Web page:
Reclaimed Wood Floors Are A Sound Investment

By Carol M Goodwin 

Reclaimed wood floors are becoming an important consumer choice in historical home renovations, new construction and commercial building. As the green movement gains momentum, reclaimed wood becomes the ideal building material for the environmentally-friendly builder. Wood floors are the best choice for the environment for several reasons.

 

    • Manufacturing is cleaner. Steel products give off 24 times the amount of harmful chemicals than wood product manufacturing. Concrete leaches a great deal of carbon dioxide.
    • Wood requires less energy to manufacture. Brick takes four times more energy, concrete six times and steel 40 times more energy to manufacture than wood.
  • Wood actually conserves energy. It takes 15″ of concrete to equal the insulation qualities of just one inch of wood.

 

Wood certification is a growing trend. Regulations on cutting over harvested species began in the 1980’s and spawned tree plantations of Teak and various species of Mahogany like woods. Another result was forest certification beginning in Europe. Today almost 10% of the world’s forests are certified sustainable; 39% in North America, 54% in Europe, but only 8% in the rest of the world.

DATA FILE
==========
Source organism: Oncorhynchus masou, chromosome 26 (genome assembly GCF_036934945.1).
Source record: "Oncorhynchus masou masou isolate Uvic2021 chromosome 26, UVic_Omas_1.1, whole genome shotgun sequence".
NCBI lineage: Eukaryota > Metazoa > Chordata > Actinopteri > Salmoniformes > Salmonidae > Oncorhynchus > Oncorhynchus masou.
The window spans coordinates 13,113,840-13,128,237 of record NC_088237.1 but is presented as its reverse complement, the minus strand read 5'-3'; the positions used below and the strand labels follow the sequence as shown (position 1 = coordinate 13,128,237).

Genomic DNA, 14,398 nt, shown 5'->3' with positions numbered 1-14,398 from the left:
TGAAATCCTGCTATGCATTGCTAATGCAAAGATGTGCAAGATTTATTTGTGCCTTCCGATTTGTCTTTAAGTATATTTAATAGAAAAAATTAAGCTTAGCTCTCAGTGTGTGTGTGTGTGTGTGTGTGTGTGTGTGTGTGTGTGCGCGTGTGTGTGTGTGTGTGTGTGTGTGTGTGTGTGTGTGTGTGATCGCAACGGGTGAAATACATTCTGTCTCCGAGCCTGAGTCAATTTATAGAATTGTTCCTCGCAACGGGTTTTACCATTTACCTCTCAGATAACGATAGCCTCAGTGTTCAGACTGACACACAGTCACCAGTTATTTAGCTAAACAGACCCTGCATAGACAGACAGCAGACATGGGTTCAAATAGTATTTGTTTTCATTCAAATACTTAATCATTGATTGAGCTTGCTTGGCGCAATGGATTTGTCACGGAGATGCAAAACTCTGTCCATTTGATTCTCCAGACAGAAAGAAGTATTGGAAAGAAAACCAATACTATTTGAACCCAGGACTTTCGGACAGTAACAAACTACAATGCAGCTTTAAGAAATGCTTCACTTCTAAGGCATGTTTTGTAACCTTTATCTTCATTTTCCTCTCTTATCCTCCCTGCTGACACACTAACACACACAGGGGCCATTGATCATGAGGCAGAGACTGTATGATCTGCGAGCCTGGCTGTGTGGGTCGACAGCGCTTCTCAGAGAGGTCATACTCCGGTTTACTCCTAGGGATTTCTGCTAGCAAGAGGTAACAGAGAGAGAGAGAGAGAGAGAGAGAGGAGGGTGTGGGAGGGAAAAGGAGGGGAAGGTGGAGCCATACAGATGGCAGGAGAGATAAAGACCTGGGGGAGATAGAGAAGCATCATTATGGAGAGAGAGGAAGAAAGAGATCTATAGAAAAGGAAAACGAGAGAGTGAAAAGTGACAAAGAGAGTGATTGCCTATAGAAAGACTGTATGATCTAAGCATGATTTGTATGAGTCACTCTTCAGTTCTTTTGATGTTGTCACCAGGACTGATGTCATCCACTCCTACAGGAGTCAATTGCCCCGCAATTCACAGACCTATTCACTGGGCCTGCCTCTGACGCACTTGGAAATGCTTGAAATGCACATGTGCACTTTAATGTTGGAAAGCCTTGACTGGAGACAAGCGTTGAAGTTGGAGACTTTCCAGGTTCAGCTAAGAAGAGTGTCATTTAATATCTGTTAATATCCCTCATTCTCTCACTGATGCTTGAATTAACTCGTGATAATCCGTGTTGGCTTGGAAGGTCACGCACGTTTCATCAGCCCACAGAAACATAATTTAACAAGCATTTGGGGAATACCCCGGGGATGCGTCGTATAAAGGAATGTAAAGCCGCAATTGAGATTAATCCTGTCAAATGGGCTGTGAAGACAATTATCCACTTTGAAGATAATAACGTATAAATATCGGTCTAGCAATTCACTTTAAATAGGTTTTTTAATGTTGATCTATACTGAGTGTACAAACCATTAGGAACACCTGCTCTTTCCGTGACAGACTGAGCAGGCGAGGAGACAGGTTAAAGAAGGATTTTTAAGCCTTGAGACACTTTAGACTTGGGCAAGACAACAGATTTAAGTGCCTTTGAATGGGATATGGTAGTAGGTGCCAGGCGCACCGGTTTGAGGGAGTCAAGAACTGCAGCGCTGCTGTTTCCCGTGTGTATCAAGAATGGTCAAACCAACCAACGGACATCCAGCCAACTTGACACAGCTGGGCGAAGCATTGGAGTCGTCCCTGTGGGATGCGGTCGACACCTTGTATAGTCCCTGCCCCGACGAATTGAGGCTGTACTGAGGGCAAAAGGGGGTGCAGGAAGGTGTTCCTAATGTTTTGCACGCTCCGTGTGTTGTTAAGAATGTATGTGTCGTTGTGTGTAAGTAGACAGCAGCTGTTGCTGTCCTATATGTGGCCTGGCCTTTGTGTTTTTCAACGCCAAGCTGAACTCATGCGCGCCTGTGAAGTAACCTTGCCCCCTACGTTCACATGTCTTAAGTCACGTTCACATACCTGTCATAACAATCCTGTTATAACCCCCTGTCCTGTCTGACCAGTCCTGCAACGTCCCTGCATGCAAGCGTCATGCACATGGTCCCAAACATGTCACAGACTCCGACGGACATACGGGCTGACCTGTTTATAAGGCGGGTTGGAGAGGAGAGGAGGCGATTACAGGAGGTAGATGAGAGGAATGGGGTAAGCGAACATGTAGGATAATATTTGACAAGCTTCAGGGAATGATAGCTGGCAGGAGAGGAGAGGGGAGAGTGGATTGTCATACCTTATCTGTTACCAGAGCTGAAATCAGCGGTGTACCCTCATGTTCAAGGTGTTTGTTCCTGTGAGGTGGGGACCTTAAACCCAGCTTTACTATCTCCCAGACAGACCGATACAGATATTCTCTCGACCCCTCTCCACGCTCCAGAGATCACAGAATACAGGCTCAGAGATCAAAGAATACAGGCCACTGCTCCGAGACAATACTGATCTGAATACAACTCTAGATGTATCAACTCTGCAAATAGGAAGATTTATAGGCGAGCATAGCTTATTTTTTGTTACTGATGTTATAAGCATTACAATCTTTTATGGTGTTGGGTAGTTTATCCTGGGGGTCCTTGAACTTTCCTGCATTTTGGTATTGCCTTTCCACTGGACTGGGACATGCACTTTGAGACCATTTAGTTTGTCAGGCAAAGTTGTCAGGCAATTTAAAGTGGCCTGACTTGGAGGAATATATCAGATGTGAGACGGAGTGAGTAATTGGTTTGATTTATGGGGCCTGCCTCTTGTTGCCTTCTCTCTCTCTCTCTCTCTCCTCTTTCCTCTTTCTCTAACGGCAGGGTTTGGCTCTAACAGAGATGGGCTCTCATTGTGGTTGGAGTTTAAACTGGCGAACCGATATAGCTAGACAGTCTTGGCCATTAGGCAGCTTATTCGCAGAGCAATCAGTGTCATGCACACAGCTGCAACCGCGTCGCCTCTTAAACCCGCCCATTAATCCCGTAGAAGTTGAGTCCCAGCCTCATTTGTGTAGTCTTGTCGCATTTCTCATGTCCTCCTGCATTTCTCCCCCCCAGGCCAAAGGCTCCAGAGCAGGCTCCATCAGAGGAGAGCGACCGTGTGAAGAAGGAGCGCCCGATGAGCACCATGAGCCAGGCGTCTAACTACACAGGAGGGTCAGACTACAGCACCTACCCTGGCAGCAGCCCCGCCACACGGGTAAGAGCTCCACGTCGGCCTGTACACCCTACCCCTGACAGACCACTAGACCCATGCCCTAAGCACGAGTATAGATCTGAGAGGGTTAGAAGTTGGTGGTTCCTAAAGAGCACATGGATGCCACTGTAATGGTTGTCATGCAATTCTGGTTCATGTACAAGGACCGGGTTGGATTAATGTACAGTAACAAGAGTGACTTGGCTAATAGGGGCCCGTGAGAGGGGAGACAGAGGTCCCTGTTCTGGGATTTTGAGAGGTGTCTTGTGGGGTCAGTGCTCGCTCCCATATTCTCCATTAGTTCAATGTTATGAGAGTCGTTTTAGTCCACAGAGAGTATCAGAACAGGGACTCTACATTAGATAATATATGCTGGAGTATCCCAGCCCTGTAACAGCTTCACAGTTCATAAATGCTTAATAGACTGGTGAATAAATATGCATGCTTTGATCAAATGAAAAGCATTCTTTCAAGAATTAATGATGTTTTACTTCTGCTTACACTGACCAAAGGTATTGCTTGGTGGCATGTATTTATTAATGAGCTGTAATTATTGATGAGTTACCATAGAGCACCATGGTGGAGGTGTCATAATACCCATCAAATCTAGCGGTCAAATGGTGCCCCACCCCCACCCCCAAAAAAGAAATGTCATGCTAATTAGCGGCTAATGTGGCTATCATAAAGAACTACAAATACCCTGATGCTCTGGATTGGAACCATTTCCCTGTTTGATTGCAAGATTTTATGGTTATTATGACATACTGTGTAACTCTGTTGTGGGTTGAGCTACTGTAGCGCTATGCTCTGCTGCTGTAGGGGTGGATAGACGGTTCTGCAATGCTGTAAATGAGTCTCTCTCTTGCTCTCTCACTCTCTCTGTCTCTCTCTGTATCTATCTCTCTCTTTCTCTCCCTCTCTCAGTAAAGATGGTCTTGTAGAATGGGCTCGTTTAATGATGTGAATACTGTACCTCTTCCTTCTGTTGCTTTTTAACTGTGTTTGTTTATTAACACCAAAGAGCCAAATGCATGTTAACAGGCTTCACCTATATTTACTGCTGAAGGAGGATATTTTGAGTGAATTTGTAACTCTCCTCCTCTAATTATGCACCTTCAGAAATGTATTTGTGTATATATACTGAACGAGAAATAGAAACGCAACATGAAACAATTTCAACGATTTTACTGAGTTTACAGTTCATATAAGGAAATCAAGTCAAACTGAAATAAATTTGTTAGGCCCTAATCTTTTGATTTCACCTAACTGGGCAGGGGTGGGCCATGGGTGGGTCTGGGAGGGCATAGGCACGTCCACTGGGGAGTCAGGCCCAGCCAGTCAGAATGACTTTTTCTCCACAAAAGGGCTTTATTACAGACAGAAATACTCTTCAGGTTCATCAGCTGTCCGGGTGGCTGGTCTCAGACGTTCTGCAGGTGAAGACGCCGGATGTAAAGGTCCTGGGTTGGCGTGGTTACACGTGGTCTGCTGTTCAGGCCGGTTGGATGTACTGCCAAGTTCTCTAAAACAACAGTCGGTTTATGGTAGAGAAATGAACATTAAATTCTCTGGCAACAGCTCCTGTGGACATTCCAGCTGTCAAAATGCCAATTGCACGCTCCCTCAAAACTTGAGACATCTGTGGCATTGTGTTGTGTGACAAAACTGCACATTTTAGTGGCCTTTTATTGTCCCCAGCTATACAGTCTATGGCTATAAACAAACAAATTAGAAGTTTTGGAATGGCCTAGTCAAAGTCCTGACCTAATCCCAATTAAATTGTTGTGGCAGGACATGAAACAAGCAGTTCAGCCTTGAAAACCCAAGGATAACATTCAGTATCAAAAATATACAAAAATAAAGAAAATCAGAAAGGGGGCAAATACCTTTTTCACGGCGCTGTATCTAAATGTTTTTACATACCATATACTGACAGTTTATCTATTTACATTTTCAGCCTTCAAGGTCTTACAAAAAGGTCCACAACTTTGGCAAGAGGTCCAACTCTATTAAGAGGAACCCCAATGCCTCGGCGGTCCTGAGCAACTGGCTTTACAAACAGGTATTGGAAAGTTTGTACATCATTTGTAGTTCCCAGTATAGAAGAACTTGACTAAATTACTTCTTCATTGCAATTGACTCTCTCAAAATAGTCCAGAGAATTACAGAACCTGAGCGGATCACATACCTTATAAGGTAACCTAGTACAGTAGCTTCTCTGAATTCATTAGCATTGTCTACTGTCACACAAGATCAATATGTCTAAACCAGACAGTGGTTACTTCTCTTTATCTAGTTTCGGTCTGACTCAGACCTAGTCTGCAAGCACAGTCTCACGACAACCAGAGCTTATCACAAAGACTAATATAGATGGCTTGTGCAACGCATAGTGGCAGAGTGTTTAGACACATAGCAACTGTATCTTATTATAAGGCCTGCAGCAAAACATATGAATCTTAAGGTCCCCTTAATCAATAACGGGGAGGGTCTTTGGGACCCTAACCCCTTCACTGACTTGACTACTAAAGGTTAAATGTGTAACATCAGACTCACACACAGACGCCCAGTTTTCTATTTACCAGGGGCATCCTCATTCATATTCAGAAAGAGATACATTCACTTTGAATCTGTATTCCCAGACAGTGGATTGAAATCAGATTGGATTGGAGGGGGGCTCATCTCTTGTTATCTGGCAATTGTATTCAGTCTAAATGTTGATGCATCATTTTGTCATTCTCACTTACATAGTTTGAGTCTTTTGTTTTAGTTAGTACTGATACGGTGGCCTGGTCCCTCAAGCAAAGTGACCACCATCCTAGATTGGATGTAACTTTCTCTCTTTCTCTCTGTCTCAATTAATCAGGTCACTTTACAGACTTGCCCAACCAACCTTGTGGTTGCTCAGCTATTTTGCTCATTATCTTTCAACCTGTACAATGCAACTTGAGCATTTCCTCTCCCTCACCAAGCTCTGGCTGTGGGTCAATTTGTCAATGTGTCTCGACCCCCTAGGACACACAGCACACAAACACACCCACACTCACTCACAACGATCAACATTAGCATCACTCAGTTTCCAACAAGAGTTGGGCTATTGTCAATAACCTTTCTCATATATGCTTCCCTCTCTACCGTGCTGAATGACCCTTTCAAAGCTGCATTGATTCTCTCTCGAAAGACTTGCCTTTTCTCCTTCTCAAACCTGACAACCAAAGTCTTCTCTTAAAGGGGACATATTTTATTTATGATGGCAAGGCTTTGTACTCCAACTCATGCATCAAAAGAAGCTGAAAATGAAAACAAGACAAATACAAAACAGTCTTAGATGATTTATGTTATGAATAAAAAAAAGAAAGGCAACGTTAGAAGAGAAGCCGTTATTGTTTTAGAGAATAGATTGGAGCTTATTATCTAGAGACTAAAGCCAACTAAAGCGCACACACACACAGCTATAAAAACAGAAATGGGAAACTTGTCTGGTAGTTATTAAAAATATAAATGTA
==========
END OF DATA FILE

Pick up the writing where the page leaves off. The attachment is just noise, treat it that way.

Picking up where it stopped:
The problem is that most of the certified forests are in the Boreal forest regions where we are already managing the forests for the long term, and not in the rain forests. There is good news in a study published by the National Academy of Sciences founded by Lincoln in 1863, using satellite data to scientifically prove where deforestation is occurring. Previously data were self-reported by countries to the FAO, Food and Agriculture Organization, making the data suspect. It is now possible for developed countries to work together with fact based data to help undeveloped areas.

Reclaimed Wood is recycling.

River-Recovered logs were lost once and presumed gone forever… waiting perfectly preserved. Beams from industrial revolution warehouses are another good source. Existing wood floors have an extended life span and can often be reused. Many antique floors are in homes of the 18th or 19th century and are still walked on every day. They offer tremendous design diversity and the look of an old floor can be completely transformed with stains, faux finishes and inlays.

Health and Happiness

Wood floors are the healthy choice. They require fewer chemicals to clean than other floor coverings and they don’t trap dust, fumes or mold in the fibers or grout. Wood is a good floor choice for anyone with allergies. Depending on the sub floor or underlayment a wood floor can be better for your spine and joints. Wood gives a little and is easier on your legs and feet, more or less depending on the installation type.